Ll. 411-429. Narcissus rejected the love of many others, too; one of them prayed that Narcissus might himself fall in love without success. One day he found himself on a grassy bank beside a secluded, crystal-clear spring.
Here, the boy, tired both by his enthusiasm for hunting and by the heat, sat down, attracted both by the appearance of the place and its fountain; and, while he desired to quench his thirst, another thirst grew, and, while he drank, having been captivated by the image of beauty which he had seen (lit. having been seen), he loves a hope without a body, he thinks (something) which is a shadow to be a body, he himself is astonished at himself, and he clings to the unchanged countenance, motionless, as a statue shaped from Parian marble. Lying (lit. having been placed) on the ground, he looks at his twin stars, his own eyes (lit. lights), worthy of Bacchus (i.e. the god of wine) and worthy of Apollo (i.e. the god of youth and prophecy), and his youthful cheeks and ivory-coloured neck and the beauty of his face and its redness mixed in a snowy whiteness, and he admires everything, by which he is himself admired. Unknowingly, he desires himself, and (he) who fancies himself, is himself fancied, and, while he seeks, he is sought, and he burns and is burned at the same time. How often he gave futile kisses to the deceiving fountain! How often he plunged his arms in the middle of the water, trying to capture the apparent neck, but he does not catch himself in those things! He does not know what he sees, but for that which he sees he burns, and the same error which deceives his eyes arouses (him).
Ll. 484-508. Frustrated by his hopeless love for himself, Narcissus pines away, and, in his desperation, begins to inflict wounds upon himself.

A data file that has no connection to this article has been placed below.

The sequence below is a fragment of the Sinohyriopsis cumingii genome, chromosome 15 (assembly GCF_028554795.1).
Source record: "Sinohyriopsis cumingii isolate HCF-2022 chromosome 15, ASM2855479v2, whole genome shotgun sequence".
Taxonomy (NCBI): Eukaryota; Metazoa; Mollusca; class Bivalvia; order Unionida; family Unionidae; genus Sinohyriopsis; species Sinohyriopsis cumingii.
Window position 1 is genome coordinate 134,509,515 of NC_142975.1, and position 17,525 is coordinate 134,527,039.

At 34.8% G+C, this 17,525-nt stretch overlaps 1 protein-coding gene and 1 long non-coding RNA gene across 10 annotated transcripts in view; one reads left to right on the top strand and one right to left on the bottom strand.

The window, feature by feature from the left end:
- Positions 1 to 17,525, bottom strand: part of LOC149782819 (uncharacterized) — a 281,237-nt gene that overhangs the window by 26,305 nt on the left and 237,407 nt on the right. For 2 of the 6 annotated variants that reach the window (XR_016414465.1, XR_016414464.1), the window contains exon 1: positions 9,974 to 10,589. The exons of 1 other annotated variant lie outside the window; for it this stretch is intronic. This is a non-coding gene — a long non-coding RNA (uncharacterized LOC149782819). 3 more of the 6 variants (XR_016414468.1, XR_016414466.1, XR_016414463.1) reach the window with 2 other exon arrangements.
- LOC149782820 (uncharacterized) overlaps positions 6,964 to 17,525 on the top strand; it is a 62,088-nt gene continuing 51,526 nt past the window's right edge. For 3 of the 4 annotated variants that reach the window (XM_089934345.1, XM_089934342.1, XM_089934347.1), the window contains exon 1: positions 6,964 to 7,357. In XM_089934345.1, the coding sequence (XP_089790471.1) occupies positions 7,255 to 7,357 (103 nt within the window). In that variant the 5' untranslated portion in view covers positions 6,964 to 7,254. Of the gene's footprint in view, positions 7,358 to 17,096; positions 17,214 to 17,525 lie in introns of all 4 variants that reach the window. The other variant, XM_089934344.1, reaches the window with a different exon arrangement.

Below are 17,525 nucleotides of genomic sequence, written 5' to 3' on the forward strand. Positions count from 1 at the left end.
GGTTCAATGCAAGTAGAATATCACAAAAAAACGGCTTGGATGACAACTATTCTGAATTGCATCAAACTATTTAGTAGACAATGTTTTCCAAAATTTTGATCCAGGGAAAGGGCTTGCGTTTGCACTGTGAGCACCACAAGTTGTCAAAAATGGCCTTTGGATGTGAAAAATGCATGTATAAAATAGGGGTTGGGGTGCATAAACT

And, as soon as he saw these things, in the water (which was) clear once again, he could not endure (it) any longer, but just as yellow wax (is accustomed) to melt in a gentle flame and the morning frosts are accustomed (to melt) in the warm sun, so, weakened by love, he wastes away and is gradually consumed by a hidden fire; and there is no longer (any) colour to his redness mixed with whiteness, nor vigour and strength and (the things) which, only just seen, were pleasing, nor did his body last, which Echo had once loved. Yet, when she saw these things, although angry when (lit. and) remembering, she felt pity, and whenever the wretched boy had said “alas”, she repeated “alas” in an echoing voice. And, when he had beaten his own arms with his hands, she also gave back the same sound of grief. The final words of him gazing into his accustomed water were these: “Alas, the boy beloved in vain!” The spot returned the same number of words, and “Farewell” having been said, Echo also said “Farewell.” He laid down his tired head on the green grass, (and) death closed his eyes still admiring the appearance of their owner. Even then, when he had been accepted into the resting place of the Underworld, he gazed at himself in the waters of the Styx (i.e. the river of death). His sisters, the Naiads (i.e the water nymphs) wailed, and , their tresses having been cut off, offered (them) to their brother, and the Dryads (i.e. the wood nymphs) lamented; Echo echoes their lamentations. And now, they were preparing his funeral pyre and the brandished torches and the bier. (But) his body was nowhere (to be seen); in place of his body, they find a yellow flower with white petals surrounding its centre.